Sunday, July 02, 2006

Love and Marriage

In any number of articles on happy marriage, the ideal described is that of the smoothly functioning team. This description is not too different from the idea of a smoothly functioning employee; he should be 'reasonably independent,' co-operative, tolerant, and at the same time ambitious and aggressive. Thus, the marriage counselor tells us, the husband should 'understand' his wife and be helpful. He should comment favorably on her new dress, and on a tasty dish. She, in turn, should understand when he comes home tired and disgruntled, and should listen attentively when he talks about his business troubles, should not be angry but understanding when he forgets her birthday. All this kind of relationship amounts to is the well-oiled relationship between two persons who remain strangers all their lives, who never arrive at a 'central relationship,' but who treat each other with courtesy and who attempt to make each other feel better.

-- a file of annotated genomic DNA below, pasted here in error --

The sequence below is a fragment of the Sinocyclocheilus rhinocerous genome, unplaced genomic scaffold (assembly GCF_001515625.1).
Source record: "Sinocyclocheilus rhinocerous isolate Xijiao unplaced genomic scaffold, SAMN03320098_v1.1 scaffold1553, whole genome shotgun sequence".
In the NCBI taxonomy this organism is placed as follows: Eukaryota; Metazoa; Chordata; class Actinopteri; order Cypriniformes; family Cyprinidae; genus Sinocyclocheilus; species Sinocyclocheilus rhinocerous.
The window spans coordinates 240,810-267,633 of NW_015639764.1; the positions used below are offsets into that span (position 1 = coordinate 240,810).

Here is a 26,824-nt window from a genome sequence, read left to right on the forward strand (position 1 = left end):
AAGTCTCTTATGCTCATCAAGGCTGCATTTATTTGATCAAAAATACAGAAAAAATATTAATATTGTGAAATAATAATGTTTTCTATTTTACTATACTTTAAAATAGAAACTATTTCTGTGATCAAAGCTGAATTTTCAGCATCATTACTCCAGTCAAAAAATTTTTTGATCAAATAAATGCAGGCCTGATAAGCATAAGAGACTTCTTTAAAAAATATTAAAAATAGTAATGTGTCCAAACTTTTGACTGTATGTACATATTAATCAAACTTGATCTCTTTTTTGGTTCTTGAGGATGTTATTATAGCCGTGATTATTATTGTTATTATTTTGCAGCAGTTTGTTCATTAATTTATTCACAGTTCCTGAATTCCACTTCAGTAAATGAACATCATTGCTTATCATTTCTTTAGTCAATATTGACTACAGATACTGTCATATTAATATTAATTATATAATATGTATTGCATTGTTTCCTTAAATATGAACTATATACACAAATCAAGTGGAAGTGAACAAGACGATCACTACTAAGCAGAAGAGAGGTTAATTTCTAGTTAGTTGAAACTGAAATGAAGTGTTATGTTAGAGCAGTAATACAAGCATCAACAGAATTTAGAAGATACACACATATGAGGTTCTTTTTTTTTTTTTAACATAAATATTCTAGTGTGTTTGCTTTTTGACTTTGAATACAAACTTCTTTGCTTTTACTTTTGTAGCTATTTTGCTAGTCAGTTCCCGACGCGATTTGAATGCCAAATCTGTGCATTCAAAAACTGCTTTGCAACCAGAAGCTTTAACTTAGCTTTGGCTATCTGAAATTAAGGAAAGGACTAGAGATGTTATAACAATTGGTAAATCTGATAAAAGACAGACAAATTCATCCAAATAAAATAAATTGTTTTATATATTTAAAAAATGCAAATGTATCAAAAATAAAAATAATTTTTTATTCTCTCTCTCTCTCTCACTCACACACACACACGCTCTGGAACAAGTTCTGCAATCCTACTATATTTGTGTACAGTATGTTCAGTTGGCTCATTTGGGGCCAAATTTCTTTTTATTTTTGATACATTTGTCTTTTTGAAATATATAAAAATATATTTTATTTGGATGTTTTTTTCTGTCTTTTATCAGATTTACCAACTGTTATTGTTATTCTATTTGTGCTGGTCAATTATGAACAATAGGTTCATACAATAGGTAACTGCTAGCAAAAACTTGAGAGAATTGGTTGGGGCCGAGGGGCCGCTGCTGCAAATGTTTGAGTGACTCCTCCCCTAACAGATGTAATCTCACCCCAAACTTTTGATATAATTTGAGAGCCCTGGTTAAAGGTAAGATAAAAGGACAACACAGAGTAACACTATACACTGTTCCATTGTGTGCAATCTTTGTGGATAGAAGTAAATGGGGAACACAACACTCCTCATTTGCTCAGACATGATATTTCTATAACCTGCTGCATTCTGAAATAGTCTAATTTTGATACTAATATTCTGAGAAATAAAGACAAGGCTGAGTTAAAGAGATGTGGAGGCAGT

The rest of the link discusses the guy's sociology, which posits people as reduced to consumers, happy only to the extent that they buy stuff. Relationships are likewise largely commodified exchanges - we don't love people, we love attractive packages.

Which is all well and good, but if one wishes to give practical advice to people trying not to feel alienated from one another, maybe "Be nice and listen" isn't a bad start.

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